Army to reset into modular brigade-centric force
Army News Service
Release Date: 2/24/2004
By Gary Sheftick
Editor's note: This is the seventh article in a series on the Army chief of staff's immediate focus areas. This one updates the ''modularity'' focus area following a media background briefing last week. WASHINGTON (Army News Service, Feb. 24, 2004) -- As units return from Iraq, the Army will "reset" brigades into the fighting formations that will be needed in the future, a senior Army official said.
Under Army Chief of Staff Gen. Peter Schoomaker's "modularity" focus area, the 33 maneuver brigades in today's active-component Army will be reset into 43 to 48 brigades. The Army will be temporarily "plussed up" by 30,000 troops to fill the added brigades, officials said.
The brigades will be smaller but more lethal, officials said, including artillery and reconnaissance assets previously at the division level. Some corps assets, like aviation and artillery, will move down to the divisions.
The number of divisions will remain at 10 in the active component.
"The worst thing we could have done right now is bring on more divisions," a senior Army official said, explaining that the Army doesn't need more headquarters staff; it needs more maneuver elements.
Each of the 10 divisions will have at least four maneuver brigades (instead of three) by 2006. Then the Army will make a decision if five more maneuver brigades will be added by 2007.
Along with the maneuver brigades, or "units of action," each division will also have an aviation brigade, a maintenance brigade and a "strike" brigade. For instance, a division could have two armored brigades, an infantry brigade, a Stryker Brigade Combat Team, and even a Marine Expeditionary Brigade attached, Army officials said. They said that the division headquarters will be more joint by design and have more potential for "force packaging."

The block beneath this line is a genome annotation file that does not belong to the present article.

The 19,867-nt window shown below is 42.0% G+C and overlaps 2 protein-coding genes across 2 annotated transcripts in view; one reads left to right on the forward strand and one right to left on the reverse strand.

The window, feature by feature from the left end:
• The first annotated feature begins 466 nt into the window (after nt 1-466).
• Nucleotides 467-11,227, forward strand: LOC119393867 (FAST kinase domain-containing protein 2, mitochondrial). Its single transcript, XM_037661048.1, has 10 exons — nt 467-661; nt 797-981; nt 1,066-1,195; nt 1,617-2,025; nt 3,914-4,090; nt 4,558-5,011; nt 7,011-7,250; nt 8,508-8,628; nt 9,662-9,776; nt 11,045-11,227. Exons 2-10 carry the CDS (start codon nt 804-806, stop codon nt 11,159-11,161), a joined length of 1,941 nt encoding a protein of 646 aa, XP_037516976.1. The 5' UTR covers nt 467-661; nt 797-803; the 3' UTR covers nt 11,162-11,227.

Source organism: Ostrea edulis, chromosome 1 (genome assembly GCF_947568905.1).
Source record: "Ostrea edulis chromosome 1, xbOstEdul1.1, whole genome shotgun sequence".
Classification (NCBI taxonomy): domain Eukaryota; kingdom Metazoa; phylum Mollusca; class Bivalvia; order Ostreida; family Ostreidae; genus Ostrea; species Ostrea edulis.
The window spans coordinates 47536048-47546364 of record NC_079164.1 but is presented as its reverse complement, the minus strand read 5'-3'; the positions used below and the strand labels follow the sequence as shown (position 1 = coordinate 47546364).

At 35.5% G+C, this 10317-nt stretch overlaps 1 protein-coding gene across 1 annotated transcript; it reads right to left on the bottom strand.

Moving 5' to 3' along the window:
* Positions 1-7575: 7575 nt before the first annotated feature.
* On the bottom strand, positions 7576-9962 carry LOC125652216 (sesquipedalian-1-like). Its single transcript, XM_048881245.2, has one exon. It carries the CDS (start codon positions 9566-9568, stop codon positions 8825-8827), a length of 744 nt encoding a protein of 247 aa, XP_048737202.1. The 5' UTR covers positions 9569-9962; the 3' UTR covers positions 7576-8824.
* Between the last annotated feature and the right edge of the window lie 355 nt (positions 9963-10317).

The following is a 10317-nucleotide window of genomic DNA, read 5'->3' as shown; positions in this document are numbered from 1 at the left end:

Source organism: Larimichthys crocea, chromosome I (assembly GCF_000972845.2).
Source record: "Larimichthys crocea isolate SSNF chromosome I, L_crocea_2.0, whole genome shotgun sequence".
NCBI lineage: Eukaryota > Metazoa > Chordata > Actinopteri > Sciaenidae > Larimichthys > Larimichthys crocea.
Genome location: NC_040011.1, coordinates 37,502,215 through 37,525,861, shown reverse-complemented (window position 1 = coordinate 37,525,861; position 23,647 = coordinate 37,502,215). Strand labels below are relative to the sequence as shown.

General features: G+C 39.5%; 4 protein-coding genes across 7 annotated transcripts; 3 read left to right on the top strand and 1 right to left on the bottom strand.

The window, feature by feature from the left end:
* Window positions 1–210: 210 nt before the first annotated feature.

Light infantry and heavy mechanized divisions, mountain divisions and armored divisions -- all will be more similar and modular under the new plan. The seven different types of divisions today will become standardized, officials said, and be known as "units of employment."
In the future, a brigade could be pulled from one division and fit right into another, a senior official said. In fact, he said a future rotation to Iraq might include brigades from five different divisions.
The intent is to create a modular "brigade-based" Army that is more responsive to regional combatant commanders' needs, officials said.
"War always provides you with a much harder look at formations than peace does," the senior Army official said.
The 3rd Infantry Division, which returned from Iraq in September, is serving as the first test bed of the modularity concept. One of its brigades will test the new structure next month at the National Training Center, Fort Irwin, Calif.
The 101st Airborne Division, which returned last week from Iraq, will be the next to undergo the structure change, officials have announced.
More than 200,000 Soldiers are currently on the move either deploying or redeploying from Southwest Asia.
"We're taking this window of opportunity to restructure forces for where we want to be in the Future Combat System," the senior Army official said.
"We're doing it with the most combat-tested and combat-experienced Army we've ever had," he said. "We have leaders at every level that understand the rigors of combat."
(Editor's note: The Army's 17 immediate areas of focus include: The Soldier; The Bench; Combat Training Centers/Battle Command Training Program; Leader Development and Education; Army Aviation; Current to Future Force; The Network; Modularity; Active Component/Reserve Component Balance; Force Stabilization; Actionable Intelligence; Installations as Flagships; Authorities, Responsibilities, and Accountability; Resource Processes; Strategic Communications; Joint Expeditionary Army with a Campaign-quality Capability; and Logistics. To view a brief synopsis of each area, visit The Way Ahead.)
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